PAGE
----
Coelacanths are called living fossils. It is called this because it has been continued in the same form from ancient times to the present day. But a new study shows that coelacanths can live to be 100 years old.
In studies so far, coelacanths have been thought to have a lifespan of about 20 years due to their rapid growth and rapid spawning. However, when observing coelacanths that live in the wild, they found that they lived longer, and a study published in the journal Current Biology revealed that they were as long as 100 years old.
The coelacanth was a fossil fish that was considered extinct during the Cretaceous Period. However, in 1938, the local or not in South Africa brought up a strange fish, which gave a huge shock to the academia. The strange fish, which had midnight blue and pearly white glossy scales, was first sampled by a museum employee, who said it was a starlight pattern. This is the discovery of a living coelacanth. These starlight scales were the key to revealing the lifespan of the coelacanth this time.
The research team began investigating how long coelacanths live. It started as a side project due to the COVID-19 pandemic, but an unexpected discovery is made. Coelacanth scales, like tree rings, grow rings every year, so you can find out their lifespan here. The research team received coelacanth scales by mail from several research institutes in Germany and France and examined the scale rings under a microscope and polarized light.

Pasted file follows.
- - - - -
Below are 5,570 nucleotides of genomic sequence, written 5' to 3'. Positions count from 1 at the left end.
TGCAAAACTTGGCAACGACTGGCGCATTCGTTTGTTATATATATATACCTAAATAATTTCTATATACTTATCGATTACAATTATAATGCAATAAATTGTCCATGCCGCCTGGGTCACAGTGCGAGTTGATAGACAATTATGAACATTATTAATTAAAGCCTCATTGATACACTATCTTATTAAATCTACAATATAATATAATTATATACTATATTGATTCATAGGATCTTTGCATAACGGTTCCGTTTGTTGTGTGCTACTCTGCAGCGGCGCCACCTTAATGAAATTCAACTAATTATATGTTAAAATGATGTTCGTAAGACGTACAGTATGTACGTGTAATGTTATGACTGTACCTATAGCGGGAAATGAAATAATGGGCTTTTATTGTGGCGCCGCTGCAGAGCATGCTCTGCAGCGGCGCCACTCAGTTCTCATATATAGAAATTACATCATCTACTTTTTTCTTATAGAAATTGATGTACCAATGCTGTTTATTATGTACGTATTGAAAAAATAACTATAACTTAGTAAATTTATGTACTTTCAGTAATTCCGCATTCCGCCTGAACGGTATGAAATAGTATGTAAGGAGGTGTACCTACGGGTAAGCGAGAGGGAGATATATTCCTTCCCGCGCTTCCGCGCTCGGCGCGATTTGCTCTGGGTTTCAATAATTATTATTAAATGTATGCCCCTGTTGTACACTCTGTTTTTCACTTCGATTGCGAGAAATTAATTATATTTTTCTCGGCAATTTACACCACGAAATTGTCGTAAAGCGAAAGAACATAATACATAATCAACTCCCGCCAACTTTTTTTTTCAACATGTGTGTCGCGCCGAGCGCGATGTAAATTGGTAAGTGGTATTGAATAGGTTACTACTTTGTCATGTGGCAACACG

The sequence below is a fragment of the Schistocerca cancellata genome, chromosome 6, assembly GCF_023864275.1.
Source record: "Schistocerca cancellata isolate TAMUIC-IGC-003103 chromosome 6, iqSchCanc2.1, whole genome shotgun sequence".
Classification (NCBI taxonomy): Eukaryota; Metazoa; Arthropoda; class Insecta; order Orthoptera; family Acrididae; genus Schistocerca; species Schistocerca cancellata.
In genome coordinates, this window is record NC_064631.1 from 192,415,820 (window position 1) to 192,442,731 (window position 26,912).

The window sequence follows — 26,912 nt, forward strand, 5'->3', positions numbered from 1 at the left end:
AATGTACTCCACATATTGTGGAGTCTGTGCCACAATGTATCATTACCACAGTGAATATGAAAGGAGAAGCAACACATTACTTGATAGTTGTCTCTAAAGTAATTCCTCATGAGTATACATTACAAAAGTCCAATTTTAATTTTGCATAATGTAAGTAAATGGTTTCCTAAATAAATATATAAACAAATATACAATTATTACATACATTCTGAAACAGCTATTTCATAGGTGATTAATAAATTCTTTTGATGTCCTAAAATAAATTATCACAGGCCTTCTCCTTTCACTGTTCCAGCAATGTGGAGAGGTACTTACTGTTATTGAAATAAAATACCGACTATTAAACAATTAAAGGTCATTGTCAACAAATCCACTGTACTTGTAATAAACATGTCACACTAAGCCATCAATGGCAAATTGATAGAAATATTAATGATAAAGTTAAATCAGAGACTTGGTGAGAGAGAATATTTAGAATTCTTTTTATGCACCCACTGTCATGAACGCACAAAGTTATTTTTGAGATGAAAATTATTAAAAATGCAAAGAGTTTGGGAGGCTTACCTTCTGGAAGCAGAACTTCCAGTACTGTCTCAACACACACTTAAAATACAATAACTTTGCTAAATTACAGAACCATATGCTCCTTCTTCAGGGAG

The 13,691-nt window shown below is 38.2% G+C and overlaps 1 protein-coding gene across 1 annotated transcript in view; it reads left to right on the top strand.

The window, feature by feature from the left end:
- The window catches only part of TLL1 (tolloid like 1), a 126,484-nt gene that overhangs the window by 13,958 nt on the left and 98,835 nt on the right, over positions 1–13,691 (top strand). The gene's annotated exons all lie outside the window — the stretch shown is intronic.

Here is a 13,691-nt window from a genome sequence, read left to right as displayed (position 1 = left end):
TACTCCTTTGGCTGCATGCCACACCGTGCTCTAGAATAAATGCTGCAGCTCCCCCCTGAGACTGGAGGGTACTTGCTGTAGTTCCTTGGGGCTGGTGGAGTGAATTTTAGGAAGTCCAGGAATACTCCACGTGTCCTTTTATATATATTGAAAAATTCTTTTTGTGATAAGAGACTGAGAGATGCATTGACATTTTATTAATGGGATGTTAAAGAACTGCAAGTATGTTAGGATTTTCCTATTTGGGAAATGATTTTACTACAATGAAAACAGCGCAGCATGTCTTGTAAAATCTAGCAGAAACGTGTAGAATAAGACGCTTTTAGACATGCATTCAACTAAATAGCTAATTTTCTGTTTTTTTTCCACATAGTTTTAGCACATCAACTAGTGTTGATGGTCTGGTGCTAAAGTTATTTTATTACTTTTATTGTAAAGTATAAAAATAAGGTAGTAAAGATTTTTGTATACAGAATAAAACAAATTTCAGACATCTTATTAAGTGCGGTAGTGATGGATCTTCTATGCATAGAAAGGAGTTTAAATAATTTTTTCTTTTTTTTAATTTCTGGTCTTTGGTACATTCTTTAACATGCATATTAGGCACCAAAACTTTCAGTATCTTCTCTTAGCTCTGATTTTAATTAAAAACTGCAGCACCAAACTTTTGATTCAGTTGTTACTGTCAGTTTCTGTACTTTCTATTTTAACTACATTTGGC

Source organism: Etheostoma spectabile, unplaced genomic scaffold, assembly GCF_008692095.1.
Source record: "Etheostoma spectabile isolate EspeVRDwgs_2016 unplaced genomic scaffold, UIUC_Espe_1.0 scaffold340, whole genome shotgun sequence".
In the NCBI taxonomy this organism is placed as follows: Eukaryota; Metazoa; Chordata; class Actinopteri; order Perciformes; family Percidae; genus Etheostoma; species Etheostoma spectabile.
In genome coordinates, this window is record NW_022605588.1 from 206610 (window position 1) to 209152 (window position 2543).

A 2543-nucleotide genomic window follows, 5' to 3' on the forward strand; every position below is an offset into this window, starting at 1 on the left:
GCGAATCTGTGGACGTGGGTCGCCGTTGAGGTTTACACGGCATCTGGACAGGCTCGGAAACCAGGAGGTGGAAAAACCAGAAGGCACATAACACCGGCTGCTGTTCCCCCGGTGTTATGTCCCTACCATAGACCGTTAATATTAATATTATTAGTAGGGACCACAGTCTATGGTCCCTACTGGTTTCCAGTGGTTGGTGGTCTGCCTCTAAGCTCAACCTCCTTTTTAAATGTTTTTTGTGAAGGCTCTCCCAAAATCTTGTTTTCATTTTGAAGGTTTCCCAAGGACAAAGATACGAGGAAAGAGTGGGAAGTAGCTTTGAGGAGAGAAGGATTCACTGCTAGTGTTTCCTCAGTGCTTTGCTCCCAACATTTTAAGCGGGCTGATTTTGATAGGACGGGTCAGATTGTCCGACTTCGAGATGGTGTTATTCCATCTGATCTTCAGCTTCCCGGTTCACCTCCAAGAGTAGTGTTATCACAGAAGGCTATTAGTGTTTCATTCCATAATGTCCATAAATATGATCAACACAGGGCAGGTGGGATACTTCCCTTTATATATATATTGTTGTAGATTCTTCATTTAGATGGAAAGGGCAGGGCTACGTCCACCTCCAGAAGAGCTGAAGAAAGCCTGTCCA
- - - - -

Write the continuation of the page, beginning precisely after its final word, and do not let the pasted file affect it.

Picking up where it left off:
As a result, a new fact discovered is that the lifespan of the coelacanth is close to 100 years, five times longer than previously thought. Not only this. They can spend up to 5 years in the womb. It was recorded as the longest gestation period in a mammal. The longest record holder so far is an elephant at 22 months. Moreover, it cannot be called an adult until 45 years have passed since birth.
When you look at the large and elongated shape of the coelacanth, you might think that it is moving slowly, but in fact, it makes an incredibly sharp turn. It has more fins than regular fish, and genetic analysis suggests that it is close to mammals, reptiles, birds, and tetrapods such as amphibians.
The research team found that coelacanths become adults only when they reach the age of 50, and animal maturity is determined by body growth, body length and reproductive abilities, but in the case of coelacanths, the period when human hair appears gray and requires a magnifying glass is the fully mature period.
Short-lived animals reproduce quickly and die quickly. This is the case with everything we live in a human-dominated society. Long, slow-living animals such as elephants and whales are exposed to human danger. In other words, the fact that the coelacanths lived that long in this study’s presentation means that the possibility of extinction is very high. Related information can be found here.